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91057: Implement basic procedures using resistant materials or textile material to make a specified product

Updated March 2016. This document has been updated in its entirety to address new issues that have arisen from moderation.

Choosing a specified product

Students can make the same product, or one from a range. Alternatively, they can implement procedures by making a product of their own choice. Having students make a range of products is not the intent of this standard.

Assessors need to ensure that tasks provided give the learners sufficient opportunity to display basic skills in one or more of the techniques given in Explanatory Note (EN) 6 appropriate to curriculum level 6, and that there are suitable specifications that guide learners towards using the tools and techniques needed in the task.


Specifications do not include the criteria for Merit or Excellence (that is, specifications that reflect accuracy, independence and economy of time, effort and materials).


This standard does not require students to devise the sequence of techniques; this can be supplied by the assessor. If the student has determined how to make the product (as might happen within technological practice), then the assessor must ensure that this will lead to the successful development of an outcome.

There may be some procedures that are beyond the expectations of curriculum level 6, and if so students should not be penalised if these procedures are used with support. For example, dovetail jointing is defined as a special feature requiring advanced skills at level 2.

While making their product, students must undertake a range of appropriate tests to demonstrate that the product meets the specifications.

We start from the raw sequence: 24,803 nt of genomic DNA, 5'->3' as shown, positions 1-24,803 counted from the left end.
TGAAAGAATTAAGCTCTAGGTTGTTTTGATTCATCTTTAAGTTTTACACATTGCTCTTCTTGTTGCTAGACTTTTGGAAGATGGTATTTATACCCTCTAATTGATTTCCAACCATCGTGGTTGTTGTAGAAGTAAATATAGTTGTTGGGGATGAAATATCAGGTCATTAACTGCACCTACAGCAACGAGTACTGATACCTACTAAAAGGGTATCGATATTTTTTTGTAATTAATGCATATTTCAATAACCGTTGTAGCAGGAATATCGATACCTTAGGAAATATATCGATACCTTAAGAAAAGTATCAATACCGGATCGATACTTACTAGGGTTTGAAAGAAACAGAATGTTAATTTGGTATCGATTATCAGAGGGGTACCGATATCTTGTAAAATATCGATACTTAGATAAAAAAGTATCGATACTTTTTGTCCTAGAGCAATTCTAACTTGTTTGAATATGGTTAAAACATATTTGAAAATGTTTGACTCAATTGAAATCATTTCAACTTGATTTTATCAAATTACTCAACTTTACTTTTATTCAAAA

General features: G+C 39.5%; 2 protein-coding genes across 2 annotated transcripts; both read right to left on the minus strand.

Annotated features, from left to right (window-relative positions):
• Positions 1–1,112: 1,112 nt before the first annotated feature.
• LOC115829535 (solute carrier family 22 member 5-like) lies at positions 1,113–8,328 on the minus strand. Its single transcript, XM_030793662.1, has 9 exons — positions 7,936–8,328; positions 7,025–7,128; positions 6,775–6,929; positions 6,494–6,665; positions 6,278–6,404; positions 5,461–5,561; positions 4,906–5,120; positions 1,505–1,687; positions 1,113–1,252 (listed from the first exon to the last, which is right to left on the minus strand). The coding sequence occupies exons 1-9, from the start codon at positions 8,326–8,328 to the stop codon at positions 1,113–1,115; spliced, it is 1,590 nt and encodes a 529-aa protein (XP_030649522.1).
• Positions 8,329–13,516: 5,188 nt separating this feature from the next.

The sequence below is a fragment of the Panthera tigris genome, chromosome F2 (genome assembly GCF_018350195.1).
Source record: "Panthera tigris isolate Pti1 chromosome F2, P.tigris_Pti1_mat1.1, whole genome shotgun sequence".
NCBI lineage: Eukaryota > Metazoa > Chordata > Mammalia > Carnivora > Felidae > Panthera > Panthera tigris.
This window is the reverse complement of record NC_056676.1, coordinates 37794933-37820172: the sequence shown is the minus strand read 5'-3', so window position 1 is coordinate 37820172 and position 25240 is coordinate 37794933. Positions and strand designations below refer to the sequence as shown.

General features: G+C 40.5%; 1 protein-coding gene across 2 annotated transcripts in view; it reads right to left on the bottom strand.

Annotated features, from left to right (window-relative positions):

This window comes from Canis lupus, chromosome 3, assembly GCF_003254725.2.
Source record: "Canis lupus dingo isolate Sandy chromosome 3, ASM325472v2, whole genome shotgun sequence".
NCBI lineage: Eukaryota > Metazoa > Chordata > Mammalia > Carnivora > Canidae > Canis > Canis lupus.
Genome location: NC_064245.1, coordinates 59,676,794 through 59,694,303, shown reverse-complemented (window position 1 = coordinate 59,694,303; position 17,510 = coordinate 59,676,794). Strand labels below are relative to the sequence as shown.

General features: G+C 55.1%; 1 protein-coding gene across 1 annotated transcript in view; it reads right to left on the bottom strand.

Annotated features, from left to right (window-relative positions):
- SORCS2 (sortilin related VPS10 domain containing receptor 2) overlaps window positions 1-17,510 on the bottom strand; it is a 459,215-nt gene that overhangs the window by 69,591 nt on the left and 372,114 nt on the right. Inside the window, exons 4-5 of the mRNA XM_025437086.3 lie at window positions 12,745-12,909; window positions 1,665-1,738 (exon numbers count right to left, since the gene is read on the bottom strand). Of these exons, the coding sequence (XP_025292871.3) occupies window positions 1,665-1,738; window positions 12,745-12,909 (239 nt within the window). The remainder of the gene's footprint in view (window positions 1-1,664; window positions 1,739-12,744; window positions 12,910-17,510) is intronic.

Where students implement more than one basic procedure in the categories specified (EN6), students should be informed about the procedures that they need to implement independently and accurately for a Merit grade. Alternatively, a holistic judgement could be made.

Collection of evidence

The emphasis in this standard requires students to show evidence of how they have created the specified outcome and assessors should not expect a detailed written log.   

Evidence must validate that students have complied with relevant health and safety regulations and testing as they apply techniques and procedures.

Annotated images or a brief video may be sufficient for moderation as long as the requirements of the standard are demonstrated. Evidence of the completed final outcome should be included for moderation, but the physical objects are not required.

Student work could also be supported by a comment from the assessor, indicating the skills used and the reason for judging the work to be independent and accurate for Merit, or working with economy for Excellence.


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